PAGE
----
Coffee Rhetoric: Toni Morrison
Showing posts with label Toni Morrison. Show all posts
Showing posts with label Toni Morrison. Show all posts

July 24, 2013

Women and Race

'The Way Home' Explores Women's Stories of Racism in America


When the topic of race is broached, we hear and read so much source material from the lens of black men and non-black men of color. Whenever discourse surrounds social justice issues, it’s often laden with ways to save black and brown men and boys from the structural inequalities that impact their lives. And while I don’t doubt that people care (sometimes I do though), conversations about the protection of the lives of young black and indigenous women and girls don't seem to prompt the same sense of urgency.

In the past, I've felt embattled about being a woman writer who's been more open about sharing my lived experience as a black woman and who's chosen to write my opinions about race, intra-racial discrimination, gender and even the arts, through my lens; as well as sharing what I've learned about the experiences of others navigating similar intersections. On occasion, my inner dialogue asks, “Why do you even bother? People don’t want to read what black women have to say. They don’t want to pay you to contribute your voice either." And I  often wonder if I'm in over my head; because it's one thing to live through certain experiences, but spilling open about them can be equally as exasperating. 

June 16, 2012

Conversation with Toni Morrison

"I don't like those either/or scenarios where if you do this, then you can't do that. I think one of the interesting things that certainly, feminine intelligence can bring, is a kind of a look at the world that you can do two things or three things or be ... the personality is more fluid... more receptive; the boundaries are not quite so defined and I think that's part of what modernism is."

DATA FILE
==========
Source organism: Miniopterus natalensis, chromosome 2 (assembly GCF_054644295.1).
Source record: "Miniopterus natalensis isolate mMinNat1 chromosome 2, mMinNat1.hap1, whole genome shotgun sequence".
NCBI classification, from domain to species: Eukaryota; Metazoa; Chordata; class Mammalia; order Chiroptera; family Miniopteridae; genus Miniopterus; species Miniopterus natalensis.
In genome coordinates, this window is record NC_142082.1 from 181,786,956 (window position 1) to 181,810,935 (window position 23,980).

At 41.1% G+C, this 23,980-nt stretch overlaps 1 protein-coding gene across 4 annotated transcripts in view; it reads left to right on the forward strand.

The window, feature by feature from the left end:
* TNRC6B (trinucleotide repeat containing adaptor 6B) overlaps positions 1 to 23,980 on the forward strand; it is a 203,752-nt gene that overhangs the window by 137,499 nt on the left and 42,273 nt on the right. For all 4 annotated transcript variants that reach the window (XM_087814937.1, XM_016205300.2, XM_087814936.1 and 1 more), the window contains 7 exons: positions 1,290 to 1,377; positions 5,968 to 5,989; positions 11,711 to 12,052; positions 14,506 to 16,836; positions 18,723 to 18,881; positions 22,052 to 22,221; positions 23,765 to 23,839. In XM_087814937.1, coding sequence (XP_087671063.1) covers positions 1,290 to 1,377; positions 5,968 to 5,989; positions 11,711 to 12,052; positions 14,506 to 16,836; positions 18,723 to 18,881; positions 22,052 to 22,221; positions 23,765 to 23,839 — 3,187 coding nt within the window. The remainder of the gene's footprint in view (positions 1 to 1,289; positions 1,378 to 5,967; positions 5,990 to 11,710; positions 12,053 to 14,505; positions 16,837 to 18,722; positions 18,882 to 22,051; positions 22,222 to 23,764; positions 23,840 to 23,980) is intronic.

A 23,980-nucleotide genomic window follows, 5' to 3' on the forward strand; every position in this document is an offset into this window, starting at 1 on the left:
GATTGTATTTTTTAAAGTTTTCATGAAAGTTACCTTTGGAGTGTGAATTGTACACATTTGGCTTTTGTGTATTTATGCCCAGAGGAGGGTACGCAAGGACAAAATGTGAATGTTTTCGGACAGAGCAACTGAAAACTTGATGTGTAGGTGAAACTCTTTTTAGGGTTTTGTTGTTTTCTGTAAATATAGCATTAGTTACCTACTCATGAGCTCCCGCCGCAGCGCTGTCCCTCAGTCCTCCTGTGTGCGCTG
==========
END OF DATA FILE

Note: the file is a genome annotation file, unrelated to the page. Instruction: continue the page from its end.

March 25, 2012

Toni Morrison Talks Race

May, 1993 interview featuring Charlie Rose interviewing literary giant, Toni Morrison. In this short clip, Charlie Rose asks Morrison about her experiences encountering racism. Toni rejects responsibility of having to shoulder the burden of explaining racism and how it functions, by redirecting the question back to Charlie Rose and white people to explain.

October 07, 2011

The Bluest Lie


Tony Morrison's controversial novel The Bluest Eye evokes many different feelings in its readers: particularly survivors of childhood abuse and those who grapple with the self-loathing precipitated by colorism and Eurocentric beauty standards. Despite the importance of Morrison’s book, there have been numerous attempts to ban The Bluest Eye due to its explicit subject matter—rape, child molestation, white imperialism, intra-racial discrimination, class, and racism. One thing is certain however; The Bluest Eye is one of the most important works in the American literary canon and should be incorporated on any student's reading list, and they should read having been taught the nuance and context of the source material, what prompted Morrison to write it, and why it’s considered controversial.